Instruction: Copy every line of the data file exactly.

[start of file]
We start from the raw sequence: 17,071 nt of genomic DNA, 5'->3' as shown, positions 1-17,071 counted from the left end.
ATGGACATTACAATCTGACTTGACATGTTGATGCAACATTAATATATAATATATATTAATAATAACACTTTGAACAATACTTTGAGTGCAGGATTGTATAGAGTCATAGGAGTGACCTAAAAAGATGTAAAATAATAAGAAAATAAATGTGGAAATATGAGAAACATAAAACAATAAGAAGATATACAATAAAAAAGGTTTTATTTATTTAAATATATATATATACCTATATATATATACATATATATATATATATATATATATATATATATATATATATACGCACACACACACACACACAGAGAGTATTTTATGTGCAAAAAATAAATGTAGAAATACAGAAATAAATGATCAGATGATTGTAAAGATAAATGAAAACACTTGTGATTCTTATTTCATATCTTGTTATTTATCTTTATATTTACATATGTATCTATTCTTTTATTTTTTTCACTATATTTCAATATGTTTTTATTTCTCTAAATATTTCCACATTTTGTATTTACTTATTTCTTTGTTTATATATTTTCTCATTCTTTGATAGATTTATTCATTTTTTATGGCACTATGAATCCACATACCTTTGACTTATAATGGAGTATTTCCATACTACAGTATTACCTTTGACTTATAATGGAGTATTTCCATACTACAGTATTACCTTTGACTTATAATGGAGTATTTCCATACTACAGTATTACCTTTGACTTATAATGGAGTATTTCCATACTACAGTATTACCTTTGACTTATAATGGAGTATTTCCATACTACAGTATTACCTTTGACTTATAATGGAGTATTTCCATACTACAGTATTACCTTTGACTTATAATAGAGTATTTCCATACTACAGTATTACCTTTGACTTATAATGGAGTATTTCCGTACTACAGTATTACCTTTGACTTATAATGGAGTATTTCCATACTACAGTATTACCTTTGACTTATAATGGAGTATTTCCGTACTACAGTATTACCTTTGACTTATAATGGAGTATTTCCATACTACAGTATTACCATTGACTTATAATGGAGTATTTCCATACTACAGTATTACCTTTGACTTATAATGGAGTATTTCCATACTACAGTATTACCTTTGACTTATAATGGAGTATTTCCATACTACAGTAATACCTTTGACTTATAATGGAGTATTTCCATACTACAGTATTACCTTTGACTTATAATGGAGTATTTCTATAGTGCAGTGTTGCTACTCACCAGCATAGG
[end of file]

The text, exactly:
We start from the raw sequence: 17,071 nt of genomic DNA, 5'->3' as shown, positions 1-17,071 counted from the left end.
ATGGACATTACAATCTGACTTGACATGTTGATGCAACATTAATATATAATATATATTAATAATAACACTTTGAACAATACTTTGAGTGCAGGATTGTATAGAGTCATAGGAGTGACCTAAAAAGATGTAAAATAATAAGAAAATAAATGTGGAAATATGAGAAACATAAAACAATAAGAAGATATACAATAAAAAAGGTTTTATTTATTTAAATATATATATATACCTATATATATATACATATATATATATATATATATATATATATATATATATATATACGCACACACACACACACACAGAGAGTATTTTATGTGCAAAAAATAAATGTAGAAATACAGAAATAAATGATCAGATGATTGTAAAGATAAATGAAAACACTTGTGATTCTTATTTCATATCTTGTTATTTATCTTTATATTTACATATGTATCTATTCTTTTATTTTTTTCACTATATTTCAATATGTTTTTATTTCTCTAAATATTTCCACATTTTGTATTTACTTATTTCTTTGTTTATATATTTTCTCATTCTTTGATAGATTTATTCATTTTTTATGGCACTATGAATCCACATACCTTTGACTTATAATGGAGTATTTCCATACTACAGTATTACCTTTGACTTATAATGGAGTATTTCCATACTACAGTATTACCTTTGACTTATAATGGAGTATTTCCATACTACAGTATTACCTTTGACTTATAATGGAGTATTTCCATACTACAGTATTACCTTTGACTTATAATGGAGTATTTCCATACTACAGTATTACCTTTGACTTATAATGGAGTATTTCCATACTACAGTATTACCTTTGACTTATAATAGAGTATTTCCATACTACAGTATTACCTTTGACTTATAATGGAGTATTTCCGTACTACAGTATTACCTTTGACTTATAATGGAGTATTTCCATACTACAGTATTACCTTTGACTTATAATGGAGTATTTCCGTACTACAGTATTACCTTTGACTTATAATGGAGTATTTCCATACTACAGTATTACCATTGACTTATAATGGAGTATTTCCATACTACAGTATTACCTTTGACTTATAATGGAGTATTTCCATACTACAGTATTACCTTTGACTTATAATGGAGTATTTCCATACTACAGTAATACCTTTGACTTATAATGGAGTATTTCCATACTACAGTATTACCTTTGACTTATAATGGAGTATTTCTATAGTGCAGTGTTGCTACTCACCAGCATAGG